Book: The Rebel Angels by Robertson Davies
First Read: Maybe 1993 or 1994? I know that by the time that I went off to university in 1995 I had read everything that Robertson Davies had written, then was very sad when he died that year knowing that he would not be writing any more books for me to enjoy. This is a book that I have re-read many times since the first reading. I usually get a craving to read it in September since it is a book inextricably linked with the school year.
Original Impressions: This wasn't my favourite Davies book the first time I read it. It is the first in a trilogy, and I liked it better than the 2nd book (What's Bred in the Bone) but the 3rd book (The Lyre of Orpheus) was by far my favourite, probably because it dealt with music and musicians. The characters in The Rebel Angels are scholars and professors and academics set in place in a university loosely based in the University of Toronto. I did like the character of Maria who, at age 23, was closest in age to my 17-year-old self. She was everything that I wanted to be - intelligent, beautiful, interesting.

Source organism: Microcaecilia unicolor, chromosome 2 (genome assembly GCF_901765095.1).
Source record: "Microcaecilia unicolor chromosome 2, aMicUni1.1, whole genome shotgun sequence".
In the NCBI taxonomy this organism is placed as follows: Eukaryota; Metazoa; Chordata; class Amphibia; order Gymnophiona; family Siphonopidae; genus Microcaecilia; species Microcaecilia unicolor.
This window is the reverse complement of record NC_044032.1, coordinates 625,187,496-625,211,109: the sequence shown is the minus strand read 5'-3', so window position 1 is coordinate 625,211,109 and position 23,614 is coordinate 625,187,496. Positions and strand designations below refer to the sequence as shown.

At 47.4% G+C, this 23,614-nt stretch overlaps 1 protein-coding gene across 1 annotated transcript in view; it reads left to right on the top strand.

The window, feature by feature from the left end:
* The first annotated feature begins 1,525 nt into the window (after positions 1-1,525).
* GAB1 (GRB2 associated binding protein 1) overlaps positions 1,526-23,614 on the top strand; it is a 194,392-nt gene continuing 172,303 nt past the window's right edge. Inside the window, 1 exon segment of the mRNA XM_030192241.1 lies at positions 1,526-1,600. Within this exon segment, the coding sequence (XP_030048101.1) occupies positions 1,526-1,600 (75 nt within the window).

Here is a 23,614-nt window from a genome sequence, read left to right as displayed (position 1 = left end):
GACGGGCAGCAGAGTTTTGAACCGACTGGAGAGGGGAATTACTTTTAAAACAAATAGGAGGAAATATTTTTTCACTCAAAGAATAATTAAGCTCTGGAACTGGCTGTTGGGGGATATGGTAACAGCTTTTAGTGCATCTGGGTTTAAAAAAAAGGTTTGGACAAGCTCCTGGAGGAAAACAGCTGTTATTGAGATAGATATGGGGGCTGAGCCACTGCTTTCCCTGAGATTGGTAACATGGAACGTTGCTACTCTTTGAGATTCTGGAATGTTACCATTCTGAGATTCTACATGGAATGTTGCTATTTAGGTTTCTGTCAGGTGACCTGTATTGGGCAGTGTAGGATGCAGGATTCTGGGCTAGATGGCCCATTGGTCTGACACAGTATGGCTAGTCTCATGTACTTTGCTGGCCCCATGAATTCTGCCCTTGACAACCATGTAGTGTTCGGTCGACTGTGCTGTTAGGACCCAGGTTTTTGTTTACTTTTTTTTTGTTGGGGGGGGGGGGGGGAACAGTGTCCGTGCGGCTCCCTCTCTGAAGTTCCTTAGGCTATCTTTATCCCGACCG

Current Impressions: This book grew on me over the years, probably as I went through the university system (though with a science degree, not the arts); and the humour became funnier. Robertson Davies is one of the few authors that remains laugh-out-loud funny to me, every time I re-read his books. Maria doesn't appeal to me as much now, 18 years later. Have I outgrown her? She seems so immature at times, and lacking in wisdom despite her intelligence. Or maybe it is knowing what happens to her through the next 2 books in the trilogy. She becomes boring (in my opinion). But the other characters have developed much more depth to me since my first reading. It is interesting to re-read a book that I loved at a different stage in life - there are some books that have remained favourites (e.g. Anne of Green Gables); others that have grown on me (e.g. The Diviners); and others that I no longer enjoy (e.g. several by Maeve Binchey).
On this re-reading, I was frustrated by Maria's stubbornness, intrigued by Parlabane's background, sympathetic with Darcourt's frustrations, and impatient with Hollier's single mindedness. Overall, it is a book that continues to hold my interest with each re-reading.
Next up for the challenge? I don't know - maybe a re-reading of The Stone Angel by Margaret Laurence, a book that I haven't re-read since my first reading.